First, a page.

(Disclosure: This is stolen from the IAI listserve and not written by me. I don’t recall who the original author was as it was pulled over from an old blog but I found the thinking interesting.)
Let’s say you work for a bank and you’re creating information that
answers common questions — how to open a checking account; rules
around your IRA (Individual Retirement Account) like how much money
you can put in, who is eligible, etc.
You have tested the search, the navigation, design, of the site — but
what about the content? Do you have the right information that people
need to get the answers to their questions? Is it written in the best
way to address their questions? How do you test the content itself,
irrespective of the design/interface/brand?
Take several different versions of the same type of content — so in
these examples, maybe 5 different ways of explaining how to open a
checking account, and 5 different ways of describing IRA rules. Take
out all the branding, graphics, etc to “anonymize” the information.
Make them all look the same visually — black text, white background,
nothing fancy. Basically, make it look like the web circa 1993.
The 5 different versions might be different versions created
internally — Joe in Marketing thinks he has the best copy, but Sue
the technical writer likes her version better — or even versions from
competitors. Maybe you’ve just merged with another bank and you’re
trying to figure out which copy to use on the new site. Set it up in a
grid like this
Opening account 1 2 3 4 5
IRA rules 1 2 3 4 5
Each number is a link to a different version of the content. Randomize
the order so Joe’s versions aren’t always #1 and Bank A isn’t always
#2. Have a “key” so you know which number corresponds with each
source, but obviously don’t show that to participants.
When you do the testing, explain to people how the test is set up —
testing the content, visually may be ugly but that doesn’t matter, etc
— and ask them to comment on the information based on the way they
would use it. If they’d just skim it at home, then do that here; if
they’d go through it word by word at home, then do that here.
You’re looking for feedback on things like:
– the length of content — too long, too sort
– the level of information — too basic, too advanced
– the writing style — too formal, too casual
– the amount of detail — too detailed, too high-level
– the structure of content — headings, paragraphs, lists, links
Let people pick a topic that interests them (it may help to have more
than 2 options) and have them start reading the first version. (You
may want to vary the order so not everyone looks at #1 first.) Get
them to talk aloud as they’re reading and after they’ve finished
reviewing each one get them to list their major likes and dislikes and
rate it on a number scale. Repeat for each of the versions and get
them to pick their favorite at the end. Ask them if they were to
create an “all star” version, what it would include. (“I liked the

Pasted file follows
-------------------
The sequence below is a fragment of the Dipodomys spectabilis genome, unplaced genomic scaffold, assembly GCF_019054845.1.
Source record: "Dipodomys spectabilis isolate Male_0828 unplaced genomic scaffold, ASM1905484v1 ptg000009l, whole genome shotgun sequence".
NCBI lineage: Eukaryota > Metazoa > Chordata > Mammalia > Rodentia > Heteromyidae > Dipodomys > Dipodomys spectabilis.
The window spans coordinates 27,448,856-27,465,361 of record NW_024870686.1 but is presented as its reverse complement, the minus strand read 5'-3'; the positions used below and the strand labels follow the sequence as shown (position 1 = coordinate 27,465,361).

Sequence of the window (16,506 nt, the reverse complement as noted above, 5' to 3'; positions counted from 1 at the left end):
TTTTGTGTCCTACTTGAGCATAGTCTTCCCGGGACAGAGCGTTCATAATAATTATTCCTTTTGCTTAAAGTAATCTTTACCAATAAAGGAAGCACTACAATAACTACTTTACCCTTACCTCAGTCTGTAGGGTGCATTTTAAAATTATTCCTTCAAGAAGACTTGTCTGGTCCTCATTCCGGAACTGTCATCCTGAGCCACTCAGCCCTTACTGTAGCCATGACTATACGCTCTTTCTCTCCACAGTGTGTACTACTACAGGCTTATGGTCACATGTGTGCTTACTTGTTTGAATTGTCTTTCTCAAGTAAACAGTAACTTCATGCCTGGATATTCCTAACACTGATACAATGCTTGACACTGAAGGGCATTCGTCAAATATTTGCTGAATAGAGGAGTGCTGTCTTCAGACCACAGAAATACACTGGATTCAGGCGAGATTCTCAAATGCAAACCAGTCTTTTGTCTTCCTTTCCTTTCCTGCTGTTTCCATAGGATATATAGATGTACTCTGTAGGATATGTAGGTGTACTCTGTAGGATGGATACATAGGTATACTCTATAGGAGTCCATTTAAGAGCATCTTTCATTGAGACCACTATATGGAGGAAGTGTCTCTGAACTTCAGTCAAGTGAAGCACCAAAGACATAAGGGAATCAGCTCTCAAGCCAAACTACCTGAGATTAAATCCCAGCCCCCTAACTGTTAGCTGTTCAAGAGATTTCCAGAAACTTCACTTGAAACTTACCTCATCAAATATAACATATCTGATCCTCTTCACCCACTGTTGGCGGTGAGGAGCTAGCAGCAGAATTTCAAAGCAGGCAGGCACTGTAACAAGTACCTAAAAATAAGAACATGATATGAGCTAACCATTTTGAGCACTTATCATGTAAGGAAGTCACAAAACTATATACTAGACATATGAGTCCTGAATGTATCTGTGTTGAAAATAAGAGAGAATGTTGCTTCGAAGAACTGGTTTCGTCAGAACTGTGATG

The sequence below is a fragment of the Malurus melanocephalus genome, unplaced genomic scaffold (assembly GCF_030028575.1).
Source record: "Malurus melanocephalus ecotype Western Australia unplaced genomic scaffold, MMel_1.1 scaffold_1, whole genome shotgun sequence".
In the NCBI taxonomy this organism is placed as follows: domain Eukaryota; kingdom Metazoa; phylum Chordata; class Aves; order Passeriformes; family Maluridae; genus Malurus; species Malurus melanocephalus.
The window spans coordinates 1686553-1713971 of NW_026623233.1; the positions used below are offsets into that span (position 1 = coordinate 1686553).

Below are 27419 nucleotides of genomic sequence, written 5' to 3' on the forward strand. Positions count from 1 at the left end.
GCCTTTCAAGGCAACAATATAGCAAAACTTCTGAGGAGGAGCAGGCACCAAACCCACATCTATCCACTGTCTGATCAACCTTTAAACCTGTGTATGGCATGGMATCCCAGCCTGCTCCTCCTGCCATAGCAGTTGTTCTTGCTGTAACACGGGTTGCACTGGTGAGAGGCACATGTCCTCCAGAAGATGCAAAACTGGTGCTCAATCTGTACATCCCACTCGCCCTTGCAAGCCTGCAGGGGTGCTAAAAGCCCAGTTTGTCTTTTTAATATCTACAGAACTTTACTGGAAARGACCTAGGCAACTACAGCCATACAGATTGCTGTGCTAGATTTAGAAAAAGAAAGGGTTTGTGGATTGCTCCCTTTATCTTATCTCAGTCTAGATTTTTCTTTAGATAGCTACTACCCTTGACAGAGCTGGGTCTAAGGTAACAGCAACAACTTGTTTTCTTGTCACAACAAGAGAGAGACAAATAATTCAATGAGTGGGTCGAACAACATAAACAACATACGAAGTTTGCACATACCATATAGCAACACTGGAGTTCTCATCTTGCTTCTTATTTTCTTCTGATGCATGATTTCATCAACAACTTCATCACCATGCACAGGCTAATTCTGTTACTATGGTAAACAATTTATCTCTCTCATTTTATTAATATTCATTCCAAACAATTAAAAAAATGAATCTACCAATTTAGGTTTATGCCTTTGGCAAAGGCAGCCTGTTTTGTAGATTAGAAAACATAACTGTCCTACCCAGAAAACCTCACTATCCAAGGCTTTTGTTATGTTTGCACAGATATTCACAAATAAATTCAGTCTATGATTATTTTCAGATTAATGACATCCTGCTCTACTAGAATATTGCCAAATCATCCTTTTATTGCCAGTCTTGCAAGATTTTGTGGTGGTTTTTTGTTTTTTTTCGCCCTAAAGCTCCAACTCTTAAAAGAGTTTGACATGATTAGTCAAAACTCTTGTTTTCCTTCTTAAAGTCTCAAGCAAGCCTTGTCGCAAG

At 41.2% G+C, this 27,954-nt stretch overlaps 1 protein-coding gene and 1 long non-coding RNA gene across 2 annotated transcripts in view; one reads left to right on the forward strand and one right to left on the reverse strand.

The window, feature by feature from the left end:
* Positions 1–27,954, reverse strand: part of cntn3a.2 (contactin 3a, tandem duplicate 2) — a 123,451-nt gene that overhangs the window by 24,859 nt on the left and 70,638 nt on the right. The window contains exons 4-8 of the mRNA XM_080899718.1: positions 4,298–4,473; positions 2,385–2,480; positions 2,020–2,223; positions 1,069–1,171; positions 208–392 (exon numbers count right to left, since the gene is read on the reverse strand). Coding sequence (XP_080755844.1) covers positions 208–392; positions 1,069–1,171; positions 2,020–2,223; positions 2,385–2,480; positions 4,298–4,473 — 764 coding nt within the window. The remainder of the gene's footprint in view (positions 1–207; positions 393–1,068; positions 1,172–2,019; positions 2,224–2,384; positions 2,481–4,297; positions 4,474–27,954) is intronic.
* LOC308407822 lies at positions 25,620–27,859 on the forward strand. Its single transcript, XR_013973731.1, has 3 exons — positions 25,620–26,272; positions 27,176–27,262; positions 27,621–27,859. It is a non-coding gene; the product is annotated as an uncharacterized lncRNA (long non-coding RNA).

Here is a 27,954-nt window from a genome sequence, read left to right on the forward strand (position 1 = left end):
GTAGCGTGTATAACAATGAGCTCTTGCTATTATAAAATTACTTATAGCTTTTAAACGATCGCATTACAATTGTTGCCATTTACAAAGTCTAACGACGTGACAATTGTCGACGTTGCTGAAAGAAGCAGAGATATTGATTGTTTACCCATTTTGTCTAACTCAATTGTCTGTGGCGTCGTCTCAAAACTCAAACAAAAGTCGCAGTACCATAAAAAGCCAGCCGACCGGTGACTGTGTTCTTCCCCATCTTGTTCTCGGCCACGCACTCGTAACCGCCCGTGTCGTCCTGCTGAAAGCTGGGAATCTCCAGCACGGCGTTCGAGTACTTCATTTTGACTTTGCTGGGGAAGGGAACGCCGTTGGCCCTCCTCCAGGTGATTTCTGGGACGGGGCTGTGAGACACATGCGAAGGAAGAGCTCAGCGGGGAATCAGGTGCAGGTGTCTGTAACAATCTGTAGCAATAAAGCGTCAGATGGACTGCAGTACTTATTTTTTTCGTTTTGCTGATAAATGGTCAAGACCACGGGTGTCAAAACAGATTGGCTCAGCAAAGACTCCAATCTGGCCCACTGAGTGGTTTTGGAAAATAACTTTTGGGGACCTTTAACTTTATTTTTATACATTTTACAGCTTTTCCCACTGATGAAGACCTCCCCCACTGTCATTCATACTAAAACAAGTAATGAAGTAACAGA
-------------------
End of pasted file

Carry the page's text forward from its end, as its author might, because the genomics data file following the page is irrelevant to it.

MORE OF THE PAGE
information in #2, the writing style of #4, and the structure of #5.)
As I mentioned before, I’ve done this several times and it’s been a
very enlightening experience. In our case, the content *is* the
product, so it’s hugely important that we get it right, but I’d
imagine this would be extremely useful for any site where content
plays a significant role.
It helps settle internal arguments about what content is “best,”
obtains objective competitive feedback, and allows you to create
guides/rules for writers to follow when creating content. By reducing
the number of variables involved (interface, visual design, search,
speed, etc. are all the same for each piece of content) you end up
getting honest feedback on the content itself that isn’t clouded by
1) Randomize the task sequence.
If all of the test sessions start with the same task, and proceed in the
same sequence, then you may be skewing your results. (In my view, the
participant’s mental model can be strongly influenced by the tasks you set.)
To avoid that, I randomize the task sequence between participants.
2) Include ‘non-specific’ goals.
I don’t always have a specific ‘piece of information’ that is a ‘target’.
Instead (or in addition) i give them general areas, topics, or ideas to
pursue and see how they go (and what they say about the journey). In fact,
if it works with the content, a scenario is best.
3) Let the participant set the goal.
In a preliminary chat, you can draw out what participants are interested in,
or what they want to know. Then ask them to find information on the site
that is relevant to their own stated interests/needs/wants. It feels less
like a ‘test’ of finding the ‘right answer’, that makes it less formal and
gives the participants more of a sense of control.
I find I can learn a lot in talking with the participant before they start
“the testing”. That’s where I’ll get an idea for a participant- set goal.
It’s also where I’ll learn a bit about their way of thinking and language,
which helps when I’m observing them.